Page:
As the 2014 political circus nears its grand finale, San Francisco magazine peers under the big top. Here, a series of insider stories about issues, candidates, and races both important and absurd. Check back between now and November 4, as more stories go online.
Monday, Oct. 20: Consultants for Chaos
Tuesday, Oct. 21: Yes We Ken
Wednesday, Oct. 22: Soda Makes You Fat & I'm Ok With That
Thursday, Oct. 23: Republicans for Ro
Friday, Oct. 24: Cars Are People Too
Monday, Oct. 27: Build, Berkeley, Build
Tuesday, Oct. 28: I'm With David. No, I'm With David
Wednesday, Oct. 29: Pissed & Proud
David Looman is not afraid to call the bike lobby a cult. Or “full of themselves.” Or any number of other epithets. “I mean, they really do think they’re saving the fucking world,” he says, practically spitting. “No, you’re not. You’re just getting to work.” As one of three official proponents of the campaign to “Restore Transportation Balance”—otherwise known as Proposition L, which would advise (but not force) the SFMTA to adopt a more car-friendly policy—he is paid for his vitriol. But talk to him for more than a couple of minutes, and it becomes clear that Looman—a registered Democrat and an experienced San Francisco political consultant—takes extracurricular pleasure in slinging this particular mud. As he tells it, he got the gig in the first place because his colleagues in the field of Democratic Party consulting were “drinking the bike lobby Kool-Aid.”
Not he, Looman says, standing on the front stoop of his Bernal Heights apartment building on a Friday morning in September. A telephone pole on the corner is affixed—illegally, he notes—with signs paid for by the San Francisco Bicycle Coalition, the 10,000-member biking advocacy group, calling on voters to “Stop the Gridlock” and vote no on Prop. L. As we look down the hill toward the Bayview, Looman waves his arms, points to the driveways on his block, and methodically explains why each of his neighbors needs a car to survive in San Francisco.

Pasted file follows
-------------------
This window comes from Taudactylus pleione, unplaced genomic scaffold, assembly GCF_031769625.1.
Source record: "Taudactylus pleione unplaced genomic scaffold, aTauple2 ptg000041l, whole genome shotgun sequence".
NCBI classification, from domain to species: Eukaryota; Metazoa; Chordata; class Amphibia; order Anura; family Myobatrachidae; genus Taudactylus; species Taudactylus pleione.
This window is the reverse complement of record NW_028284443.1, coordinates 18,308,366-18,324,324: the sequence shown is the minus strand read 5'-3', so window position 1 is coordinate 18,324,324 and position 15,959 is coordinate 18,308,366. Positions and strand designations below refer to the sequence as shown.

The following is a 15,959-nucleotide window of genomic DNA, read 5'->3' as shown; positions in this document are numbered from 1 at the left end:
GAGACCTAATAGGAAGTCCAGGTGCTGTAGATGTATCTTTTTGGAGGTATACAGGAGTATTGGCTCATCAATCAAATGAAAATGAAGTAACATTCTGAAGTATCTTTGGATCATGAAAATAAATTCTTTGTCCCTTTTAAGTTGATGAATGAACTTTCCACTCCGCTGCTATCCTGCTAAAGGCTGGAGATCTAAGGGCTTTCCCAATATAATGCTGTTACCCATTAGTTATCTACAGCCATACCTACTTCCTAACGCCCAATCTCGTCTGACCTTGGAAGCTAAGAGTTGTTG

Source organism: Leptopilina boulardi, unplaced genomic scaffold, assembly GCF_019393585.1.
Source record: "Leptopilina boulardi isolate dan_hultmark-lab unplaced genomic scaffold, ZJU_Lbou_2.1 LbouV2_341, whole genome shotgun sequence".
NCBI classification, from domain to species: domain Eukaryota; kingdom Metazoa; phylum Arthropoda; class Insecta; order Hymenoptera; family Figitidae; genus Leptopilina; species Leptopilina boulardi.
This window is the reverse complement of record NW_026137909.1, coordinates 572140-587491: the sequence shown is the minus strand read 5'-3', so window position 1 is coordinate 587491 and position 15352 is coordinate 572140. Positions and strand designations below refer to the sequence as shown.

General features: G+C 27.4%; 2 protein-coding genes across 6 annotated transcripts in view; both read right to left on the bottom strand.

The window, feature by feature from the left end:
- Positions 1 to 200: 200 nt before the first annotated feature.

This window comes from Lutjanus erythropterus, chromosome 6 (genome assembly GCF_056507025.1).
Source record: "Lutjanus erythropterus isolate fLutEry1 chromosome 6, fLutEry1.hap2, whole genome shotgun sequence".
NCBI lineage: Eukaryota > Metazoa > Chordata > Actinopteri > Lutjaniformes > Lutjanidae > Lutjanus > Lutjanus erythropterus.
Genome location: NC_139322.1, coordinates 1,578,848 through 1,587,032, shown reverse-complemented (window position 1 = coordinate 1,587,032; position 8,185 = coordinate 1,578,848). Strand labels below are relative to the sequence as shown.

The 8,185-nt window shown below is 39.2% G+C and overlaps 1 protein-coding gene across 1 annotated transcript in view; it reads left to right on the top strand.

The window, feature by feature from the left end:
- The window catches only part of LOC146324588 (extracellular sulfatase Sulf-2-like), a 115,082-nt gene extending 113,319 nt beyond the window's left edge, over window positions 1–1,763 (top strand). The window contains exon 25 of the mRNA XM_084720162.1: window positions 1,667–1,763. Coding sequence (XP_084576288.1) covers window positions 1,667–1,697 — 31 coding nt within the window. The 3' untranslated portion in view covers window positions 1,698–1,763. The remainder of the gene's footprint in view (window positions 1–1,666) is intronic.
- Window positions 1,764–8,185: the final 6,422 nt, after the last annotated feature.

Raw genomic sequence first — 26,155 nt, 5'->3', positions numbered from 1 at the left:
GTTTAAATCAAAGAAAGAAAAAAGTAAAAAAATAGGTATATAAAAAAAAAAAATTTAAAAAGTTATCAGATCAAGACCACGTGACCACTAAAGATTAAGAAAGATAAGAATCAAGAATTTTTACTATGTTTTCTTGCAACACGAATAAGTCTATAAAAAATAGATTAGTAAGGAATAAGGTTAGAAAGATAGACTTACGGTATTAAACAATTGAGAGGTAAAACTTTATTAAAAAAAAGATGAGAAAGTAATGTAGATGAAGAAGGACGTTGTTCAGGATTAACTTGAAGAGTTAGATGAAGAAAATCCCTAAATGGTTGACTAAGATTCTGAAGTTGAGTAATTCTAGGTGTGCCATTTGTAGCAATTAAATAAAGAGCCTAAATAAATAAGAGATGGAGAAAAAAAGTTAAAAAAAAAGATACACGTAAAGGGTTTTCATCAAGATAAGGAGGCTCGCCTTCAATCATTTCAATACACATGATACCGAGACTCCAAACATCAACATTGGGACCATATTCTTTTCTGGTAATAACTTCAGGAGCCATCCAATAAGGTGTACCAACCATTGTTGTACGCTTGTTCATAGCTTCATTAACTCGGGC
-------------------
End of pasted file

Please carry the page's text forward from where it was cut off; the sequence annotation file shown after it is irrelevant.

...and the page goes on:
Their reasons are good enough, and almost comically San Franciscan: One of the neighbors fixes Victorians for a living and needs to haul around a truckload of tools. Another is a prominent environmental activist who works late and would be left in the cold if she tried to take Muni home after midnight. One is the head of Parks and Recreation in San Mateo. “She’s not gonna bike to work in San Mateo,” Looman says. The lone home on the block without a car is painted all black and accented with hand-painted tile. “As you might guess,” Looman says with an audible exhale, “those are artists.”
The rhetoric of Looman’s campaign is shot through with concern for the working class: “Proposition L seeks to allow families, workers, seniors, and the disabled the right to move around in San Francisco,” reads the “Facts & Myths” section of the campaign website. Its supporters claim that gridlock in the city is the result of the SFMTA’s “radical agenda,” which “replaced traffic lanes with bike freeways”—the group’s choice language for the miles of bike lanes added in the past several years. They position car owners as a bullied minority, even though the agency’s own data show that 79 percent of households in San Francisco own or lease a car. They point to endorsements from the local police officers’ and firefighters’ unions, arguing that more bike lanes make the city less safe in an emergency. They’re fond of using terms like “safe” and “inclusive” to describe their vision for the city’s streets.